Erica Lewis helps a young student harvest a winter squash in pre-pandemic days.
“I can recall being in preschool and having an experience that had a big impression on me—it made me want to become a chef,” says Erica Lewis, Food Service Manager at the Caring Center in Philadelphia, PA. “When I was 4 years old we got to go into the kitchen at our preschool and work with the chef. Now I want the kids I work with to have the opportunity to go out, dig something up in the garden, then come into the kitchen to prepare it and eat it.”
At the Caring Center, an early childhood education childcare center, after-school, and summer program in the Mantua neighborhood of Philadelphia, Erica gets to do all this and more. Not only does she conduct cooking classes using produce straight from the garden, but she also regularly uses the garden’s harvest in snacks. “I’m always hoping our kids will develop a love for healthy food and a love for gardening.”
The Caring Center’s garden, which recently expanded this past April with the help of KidsGardening and Dreamworks Animation Studios, isn’t just used for cooking and tasting activities. All 28 teachers at the Caring Center use the garden as an educational tool throughout the school year. “Gardens can make so many contributions to a learning environment” observes Education Manager Linda Li. “A garden can help improve cognitive development, be used for STEM-based activities, can contribute to social emotional learning, helping kids develop patience and cooperation.” Linda also notes that “living in a city and working in a city, we realized that kids don’t have many opportunities to get involved in a garden. So through a garden we can give kids a new sensory experience and a life long memory.”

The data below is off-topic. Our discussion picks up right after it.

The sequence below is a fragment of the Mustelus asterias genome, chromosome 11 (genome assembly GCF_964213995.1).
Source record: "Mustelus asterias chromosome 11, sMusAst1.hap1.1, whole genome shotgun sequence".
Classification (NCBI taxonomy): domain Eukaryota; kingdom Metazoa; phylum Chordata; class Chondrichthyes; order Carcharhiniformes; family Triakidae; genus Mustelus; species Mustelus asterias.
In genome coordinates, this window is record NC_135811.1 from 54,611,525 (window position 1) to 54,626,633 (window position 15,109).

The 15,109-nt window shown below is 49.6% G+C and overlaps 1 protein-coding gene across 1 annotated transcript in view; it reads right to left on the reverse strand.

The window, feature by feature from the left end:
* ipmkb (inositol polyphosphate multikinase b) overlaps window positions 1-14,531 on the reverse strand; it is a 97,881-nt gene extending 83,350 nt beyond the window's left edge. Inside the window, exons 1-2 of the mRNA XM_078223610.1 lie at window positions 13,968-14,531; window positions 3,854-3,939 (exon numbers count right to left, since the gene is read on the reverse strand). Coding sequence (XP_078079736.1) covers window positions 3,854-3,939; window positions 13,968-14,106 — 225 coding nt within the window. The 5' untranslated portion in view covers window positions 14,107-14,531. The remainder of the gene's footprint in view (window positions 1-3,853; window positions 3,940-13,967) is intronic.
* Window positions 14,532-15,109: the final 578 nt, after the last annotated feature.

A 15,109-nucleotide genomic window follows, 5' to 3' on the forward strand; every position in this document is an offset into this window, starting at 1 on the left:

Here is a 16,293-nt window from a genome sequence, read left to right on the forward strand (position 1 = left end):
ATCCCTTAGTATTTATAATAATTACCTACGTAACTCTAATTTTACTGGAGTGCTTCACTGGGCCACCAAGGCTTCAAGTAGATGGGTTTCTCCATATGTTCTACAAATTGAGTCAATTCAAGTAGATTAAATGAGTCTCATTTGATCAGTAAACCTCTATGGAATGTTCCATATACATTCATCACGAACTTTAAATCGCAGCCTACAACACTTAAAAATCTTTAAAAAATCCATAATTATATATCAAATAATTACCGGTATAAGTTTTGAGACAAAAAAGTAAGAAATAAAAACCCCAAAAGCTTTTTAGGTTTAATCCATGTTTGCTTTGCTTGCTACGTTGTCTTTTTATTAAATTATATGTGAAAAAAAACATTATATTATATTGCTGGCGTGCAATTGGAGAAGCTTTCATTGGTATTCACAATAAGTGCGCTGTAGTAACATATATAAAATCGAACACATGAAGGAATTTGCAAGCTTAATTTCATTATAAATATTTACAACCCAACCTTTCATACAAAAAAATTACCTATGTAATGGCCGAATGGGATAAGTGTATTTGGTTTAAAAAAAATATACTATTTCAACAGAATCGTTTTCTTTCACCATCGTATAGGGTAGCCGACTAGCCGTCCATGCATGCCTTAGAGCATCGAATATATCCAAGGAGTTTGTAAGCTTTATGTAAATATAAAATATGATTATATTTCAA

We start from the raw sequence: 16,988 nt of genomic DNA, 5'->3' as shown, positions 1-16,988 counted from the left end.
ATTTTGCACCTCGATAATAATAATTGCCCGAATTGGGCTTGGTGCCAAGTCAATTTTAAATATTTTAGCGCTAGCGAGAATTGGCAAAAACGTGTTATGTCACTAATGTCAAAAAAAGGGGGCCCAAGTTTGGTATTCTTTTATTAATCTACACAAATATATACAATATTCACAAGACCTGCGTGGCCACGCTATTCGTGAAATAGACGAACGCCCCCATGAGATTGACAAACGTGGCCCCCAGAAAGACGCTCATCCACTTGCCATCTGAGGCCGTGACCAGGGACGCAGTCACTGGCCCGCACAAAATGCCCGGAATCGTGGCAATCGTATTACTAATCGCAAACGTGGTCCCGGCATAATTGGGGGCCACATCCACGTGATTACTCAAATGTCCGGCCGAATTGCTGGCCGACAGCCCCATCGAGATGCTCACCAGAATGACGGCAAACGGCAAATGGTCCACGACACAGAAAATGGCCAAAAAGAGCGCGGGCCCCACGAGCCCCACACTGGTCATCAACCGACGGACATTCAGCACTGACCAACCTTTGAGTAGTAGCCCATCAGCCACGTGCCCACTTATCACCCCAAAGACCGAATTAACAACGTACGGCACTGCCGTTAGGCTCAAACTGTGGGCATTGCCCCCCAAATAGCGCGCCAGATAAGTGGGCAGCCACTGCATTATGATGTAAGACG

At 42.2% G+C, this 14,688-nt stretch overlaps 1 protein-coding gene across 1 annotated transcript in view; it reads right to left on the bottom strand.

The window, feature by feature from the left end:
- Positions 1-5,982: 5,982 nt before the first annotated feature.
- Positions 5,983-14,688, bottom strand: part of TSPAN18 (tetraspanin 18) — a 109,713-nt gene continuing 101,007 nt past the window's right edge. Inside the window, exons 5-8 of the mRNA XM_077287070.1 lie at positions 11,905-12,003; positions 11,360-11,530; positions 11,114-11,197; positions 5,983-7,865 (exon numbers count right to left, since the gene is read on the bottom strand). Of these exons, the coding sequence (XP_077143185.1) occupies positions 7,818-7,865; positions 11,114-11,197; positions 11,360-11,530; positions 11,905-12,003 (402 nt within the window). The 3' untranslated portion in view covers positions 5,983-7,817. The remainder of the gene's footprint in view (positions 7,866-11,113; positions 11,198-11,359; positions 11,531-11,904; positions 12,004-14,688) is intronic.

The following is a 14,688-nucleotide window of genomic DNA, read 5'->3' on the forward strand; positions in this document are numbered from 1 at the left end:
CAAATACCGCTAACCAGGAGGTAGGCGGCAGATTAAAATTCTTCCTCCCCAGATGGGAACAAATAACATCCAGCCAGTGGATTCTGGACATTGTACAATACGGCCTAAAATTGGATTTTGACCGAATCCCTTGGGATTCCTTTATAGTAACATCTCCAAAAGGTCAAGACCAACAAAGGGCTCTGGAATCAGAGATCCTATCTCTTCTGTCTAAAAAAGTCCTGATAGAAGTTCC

“At the Caring Center, over the last couple years we’ve really focused on making sure we’re helping kids develop lifelong habits and our garden-based learning initiatives are central to that” shares Justin Bell, the Center’s Executive Director. “We know there’s an inherent curiosity and we know that hands-on, interactive learning is the most effective way to engage that curiosity.”
Planting seedlings in a new raised bed at The Caring Center.
Running a successful garden program for over a decade can be challenging though. “You need to find someone who will take the leadership initiative. You need someone to make sure the garden gets watered and weeded,” says Justin. “We’re lucky to have Erica, someone who is so passionate about it, who’s in the kitchen and can see the connection between the garden and the foods we’re eating.”
Beyond having a defined garden point-person and sweeping staff buy-in, the Caring Center credits some of their success to scaled growth. “Don’t despise small beginnings,” advises Erica. “We went from having one large growing box, to two more smaller ones, and now we have all these raised beds!” She also highly recommends listening to the kids you’re working with. “Let the children lead you. They will tell you what they want to do.”
The approximately 150 students who attend programming at the Caring Center serve as inspiration in more than one way. “Two summers ago we raised a whole bunch of kale, then the staff dressed as superheroes and made Super Kale Smoothie for students to try—the kids were so psyched about it,” says Justin. “And this year we’ve decided to have a salsa garden. There are kids that have sworn an oath of allegiance to protect the salsa gardening box. They are all in. It’s moments like these that are so inspiring, when you know that gardening is just the right thing to do. It’s so fantastic.”
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